Q&A with ‘Won Ton and Chopstick’ author Lee Wardlaw

Lee Wardlaw photo

Lee Wardlaw

Lee Wardlaw is the author of 30 books for young readers, including “Won Ton: A Cat Tale Told in Haiku” and its follow-up, “Won Ton and Chopstick: A Cat and Dog Tale Told in Haiku.” The following is a complete transcript of her interview with Cracking the Cover.

Why do you write?

For many reasons:

  1. First and foremost, to entertain myself. (I mean, if I’m not having fun, why bother?)
  1. To work through difficult experiences, relationships, emotions, etc.

Examples:

After my family home and neighborhood were destroyed in a Santa Barbara wildfire, I wrote my first YA novel Corey’s Fire http://leewardlaw.com/corey.htm.

My feelings of alienation on the playground when my third-grade classmates made fun of my sack lunch (bologna-and-mustard-and-BBQ-potato-chip-sandwiches) inspired my easy-reader Dinosaur Pizza. http://leewardlaw.com/dino.htm

#2 leads into…

  1. To demonstrate to the reader that she can work through the difficult experiences, relationships, and emotions in her life—and that her life is worth the effort; that her life is worth living.
  1. To celebrate amazing experiences, relationships, emotions, etc.

Examples:

As a child, the 4th of July was my favorite holiday. I loved the boom-boom of parade drums reverberating in my chest . . . sticky-sweet watermelon juice trickling down my chin as I spat seeds at my little brothers . . . bundling in fishy sweatshirts on the deck of my family’s boat, all of us craning our necks to behold the burst and bloom of fireworks overhead. These memories are celebrated in my book for preschoolers Red, White and Boom! (Holt, illustrated by Huy Voun Lee). http://leewardlaw.com/red_white_boom.htm

101 Ways to Bug Your Friends and Enemies (Note: it’s a middle school novel, not an instruction manual!) celebrates my all-time favorite play Cyrano de Bergerac by Edmond Rostand. It also commemorates the agonies and the ecstasies of several of my first crushes. Sigh. http://leewardlaw.com/101ways_friends.htm

And, of course, Won Ton was inspired by the real-life adoption of our cat, Papaya, and the friendship that developed between him and my son. (From Day One they were buddies: reading together, sleeping together, playing together . . . even drinking out of the same cereal bowl together!)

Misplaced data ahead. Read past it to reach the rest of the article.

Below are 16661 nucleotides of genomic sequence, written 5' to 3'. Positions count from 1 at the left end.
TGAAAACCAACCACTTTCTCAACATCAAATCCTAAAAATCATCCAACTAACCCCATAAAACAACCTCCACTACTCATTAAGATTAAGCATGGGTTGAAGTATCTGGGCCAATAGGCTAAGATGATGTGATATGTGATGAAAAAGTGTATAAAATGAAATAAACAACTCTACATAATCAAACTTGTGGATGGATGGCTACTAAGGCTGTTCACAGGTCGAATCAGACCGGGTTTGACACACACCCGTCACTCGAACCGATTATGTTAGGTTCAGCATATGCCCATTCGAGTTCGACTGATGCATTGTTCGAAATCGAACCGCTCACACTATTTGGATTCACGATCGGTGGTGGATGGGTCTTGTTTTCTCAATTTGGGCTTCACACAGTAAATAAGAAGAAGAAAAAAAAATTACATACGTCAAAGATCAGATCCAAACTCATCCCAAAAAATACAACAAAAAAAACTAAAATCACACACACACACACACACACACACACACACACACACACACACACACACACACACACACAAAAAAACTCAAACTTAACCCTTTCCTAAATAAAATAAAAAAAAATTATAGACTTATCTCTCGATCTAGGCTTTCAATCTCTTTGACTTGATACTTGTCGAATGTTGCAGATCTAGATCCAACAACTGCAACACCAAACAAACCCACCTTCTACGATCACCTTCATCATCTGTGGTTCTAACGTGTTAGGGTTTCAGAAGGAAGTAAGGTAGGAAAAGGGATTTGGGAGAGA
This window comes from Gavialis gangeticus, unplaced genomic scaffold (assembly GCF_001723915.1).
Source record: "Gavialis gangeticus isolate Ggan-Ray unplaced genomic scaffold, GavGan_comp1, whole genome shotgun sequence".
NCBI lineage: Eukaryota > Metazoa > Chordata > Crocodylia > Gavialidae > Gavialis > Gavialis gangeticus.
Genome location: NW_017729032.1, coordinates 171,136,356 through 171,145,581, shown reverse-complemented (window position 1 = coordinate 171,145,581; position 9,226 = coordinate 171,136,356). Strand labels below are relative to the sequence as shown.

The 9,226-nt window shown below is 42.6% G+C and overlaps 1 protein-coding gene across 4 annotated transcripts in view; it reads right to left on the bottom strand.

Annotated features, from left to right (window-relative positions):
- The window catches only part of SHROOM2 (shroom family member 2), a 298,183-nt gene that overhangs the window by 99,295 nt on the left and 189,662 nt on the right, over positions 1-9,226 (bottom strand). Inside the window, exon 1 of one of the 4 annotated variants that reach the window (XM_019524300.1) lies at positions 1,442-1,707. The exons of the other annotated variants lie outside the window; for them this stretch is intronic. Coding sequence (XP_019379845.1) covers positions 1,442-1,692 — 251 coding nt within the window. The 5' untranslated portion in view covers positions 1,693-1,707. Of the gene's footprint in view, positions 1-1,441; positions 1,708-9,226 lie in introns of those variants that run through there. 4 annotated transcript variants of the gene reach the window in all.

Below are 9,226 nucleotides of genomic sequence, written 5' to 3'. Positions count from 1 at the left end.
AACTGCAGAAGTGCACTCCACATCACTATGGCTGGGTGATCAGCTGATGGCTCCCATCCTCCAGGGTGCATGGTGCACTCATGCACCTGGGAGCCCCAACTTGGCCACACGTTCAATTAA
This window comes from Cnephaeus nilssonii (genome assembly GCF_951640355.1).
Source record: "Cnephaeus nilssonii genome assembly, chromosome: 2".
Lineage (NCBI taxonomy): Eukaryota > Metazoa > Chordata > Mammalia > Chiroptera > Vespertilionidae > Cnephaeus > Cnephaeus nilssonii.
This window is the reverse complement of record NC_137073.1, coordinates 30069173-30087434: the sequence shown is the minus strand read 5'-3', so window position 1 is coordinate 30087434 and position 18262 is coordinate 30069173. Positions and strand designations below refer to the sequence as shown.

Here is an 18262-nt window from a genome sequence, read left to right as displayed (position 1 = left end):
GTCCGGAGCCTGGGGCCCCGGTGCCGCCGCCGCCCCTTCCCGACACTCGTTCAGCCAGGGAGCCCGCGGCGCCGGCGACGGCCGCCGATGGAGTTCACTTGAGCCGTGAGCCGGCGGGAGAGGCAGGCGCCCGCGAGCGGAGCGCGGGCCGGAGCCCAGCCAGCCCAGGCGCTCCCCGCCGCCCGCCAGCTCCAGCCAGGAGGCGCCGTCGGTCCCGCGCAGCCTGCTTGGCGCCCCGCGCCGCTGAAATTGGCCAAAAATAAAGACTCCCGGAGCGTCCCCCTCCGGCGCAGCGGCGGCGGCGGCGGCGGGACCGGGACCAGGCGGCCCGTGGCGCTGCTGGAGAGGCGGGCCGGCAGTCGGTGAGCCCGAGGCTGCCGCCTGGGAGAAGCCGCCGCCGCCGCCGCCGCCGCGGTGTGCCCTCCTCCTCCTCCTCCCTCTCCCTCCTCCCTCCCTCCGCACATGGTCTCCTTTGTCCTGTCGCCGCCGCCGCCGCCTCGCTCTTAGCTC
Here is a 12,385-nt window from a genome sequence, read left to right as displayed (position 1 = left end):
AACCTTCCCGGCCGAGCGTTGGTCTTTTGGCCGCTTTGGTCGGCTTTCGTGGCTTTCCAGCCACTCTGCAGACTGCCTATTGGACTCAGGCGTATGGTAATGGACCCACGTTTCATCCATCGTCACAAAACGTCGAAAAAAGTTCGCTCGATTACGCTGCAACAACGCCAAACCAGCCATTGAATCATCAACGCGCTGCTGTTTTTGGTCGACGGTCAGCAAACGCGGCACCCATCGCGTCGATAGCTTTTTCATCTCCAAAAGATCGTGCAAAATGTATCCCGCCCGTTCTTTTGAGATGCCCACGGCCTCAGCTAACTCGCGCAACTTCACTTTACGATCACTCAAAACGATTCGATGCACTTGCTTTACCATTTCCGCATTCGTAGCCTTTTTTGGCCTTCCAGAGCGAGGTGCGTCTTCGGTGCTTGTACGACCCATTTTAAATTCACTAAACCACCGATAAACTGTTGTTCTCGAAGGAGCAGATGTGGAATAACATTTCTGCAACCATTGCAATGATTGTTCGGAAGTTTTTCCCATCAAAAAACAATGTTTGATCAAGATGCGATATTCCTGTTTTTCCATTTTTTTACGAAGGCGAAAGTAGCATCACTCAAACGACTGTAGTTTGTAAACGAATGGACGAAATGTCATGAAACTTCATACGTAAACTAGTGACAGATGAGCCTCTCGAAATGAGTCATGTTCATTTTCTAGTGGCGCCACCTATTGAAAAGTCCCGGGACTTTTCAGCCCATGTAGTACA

46249WonTon_jkt_des5.inddWhy do you write for young people?

I wrote my first novel in second grade. It was about a girl named Teena Belle who has 14 baby brothers and 14 baby sisters—all in diapers. Her mother expects her to help with Diaper Duty. So, naturally, Teena Belle runs away from home. (Wouldn’t you?) I’m sure the novel was inspired by the birth of my youngest brother (of two, not fourteen!) and my impending diapering services. In sixth grade, I wrote (in long-hand) two 60-page novels, both about girls my age. (One was a mystery story with murders! The other was an adventure story . . . with murders!) My point is: I never intentionally sat down and thought: “I’m going to write for kids.” I wrote stories about kids because I WAS a kid. And, as the years went on, I kept writing about kids. I’m not sure why. The stories just came out—and continue to come out—that way. Maybe it’s because I don’t think I have anything to say to adults. Maybe it’s because I love the fresh way children look at the world. They’re like wide-eyed kittens, curious about, and ready to pounce on, anything that might be hiding around the next corner: Mystery! Adventure! Romance! Wheeee!

This is your second Won Ton book. Why did you decide to revisit the character?

Well, first because it was fun to write from his point of view. (See my answer to Question #1!) But also because I didn’t think his story was over.

Why Haiku?

Why not?